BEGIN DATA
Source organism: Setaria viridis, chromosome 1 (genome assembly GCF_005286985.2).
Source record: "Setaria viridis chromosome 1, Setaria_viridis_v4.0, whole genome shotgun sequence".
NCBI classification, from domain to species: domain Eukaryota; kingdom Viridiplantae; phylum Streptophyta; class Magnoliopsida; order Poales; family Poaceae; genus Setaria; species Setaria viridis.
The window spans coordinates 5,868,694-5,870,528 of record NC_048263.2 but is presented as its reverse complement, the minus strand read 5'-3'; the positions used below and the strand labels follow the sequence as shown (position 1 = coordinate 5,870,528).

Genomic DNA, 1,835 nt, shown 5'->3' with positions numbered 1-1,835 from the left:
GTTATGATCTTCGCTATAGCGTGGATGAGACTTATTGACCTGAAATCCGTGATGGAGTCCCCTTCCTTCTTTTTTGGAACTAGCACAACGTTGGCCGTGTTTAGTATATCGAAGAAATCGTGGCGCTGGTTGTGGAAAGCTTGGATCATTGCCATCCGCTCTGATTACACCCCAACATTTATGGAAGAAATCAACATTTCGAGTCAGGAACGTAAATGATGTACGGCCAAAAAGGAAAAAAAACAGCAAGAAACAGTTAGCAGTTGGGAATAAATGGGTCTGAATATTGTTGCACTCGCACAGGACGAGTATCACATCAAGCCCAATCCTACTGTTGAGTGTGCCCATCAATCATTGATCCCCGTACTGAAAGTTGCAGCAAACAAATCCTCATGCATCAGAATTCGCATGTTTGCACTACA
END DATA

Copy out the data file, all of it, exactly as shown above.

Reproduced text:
Source organism: Setaria viridis, chromosome 1 (genome assembly GCF_005286985.2).
Source record: "Setaria viridis chromosome 1, Setaria_viridis_v4.0, whole genome shotgun sequence".
NCBI classification, from domain to species: domain Eukaryota; kingdom Viridiplantae; phylum Streptophyta; class Magnoliopsida; order Poales; family Poaceae; genus Setaria; species Setaria viridis.
The window spans coordinates 5,868,694-5,870,528 of record NC_048263.2 but is presented as its reverse complement, the minus strand read 5'-3'; the positions used below and the strand labels follow the sequence as shown (position 1 = coordinate 5,870,528).

Genomic DNA, 1,835 nt, shown 5'->3' with positions numbered 1-1,835 from the left:
GTTATGATCTTCGCTATAGCGTGGATGAGACTTATTGACCTGAAATCCGTGATGGAGTCCCCTTCCTTCTTTTTTGGAACTAGCACAACGTTGGCCGTGTTTAGTATATCGAAGAAATCGTGGCGCTGGTTGTGGAAAGCTTGGATCATTGCCATCCGCTCTGATTACACCCCAACATTTATGGAAGAAATCAACATTTCGAGTCAGGAACGTAAATGATGTACGGCCAAAAAGGAAAAAAAACAGCAAGAAACAGTTAGCAGTTGGGAATAAATGGGTCTGAATATTGTTGCACTCGCACAGGACGAGTATCACATCAAGCCCAATCCTACTGTTGAGTGTGCCCATCAATCATTGATCCCCGTACTGAAAGTTGCAGCAAACAAATCCTCATGCATCAGAATTCGCATGTTTGCACTACA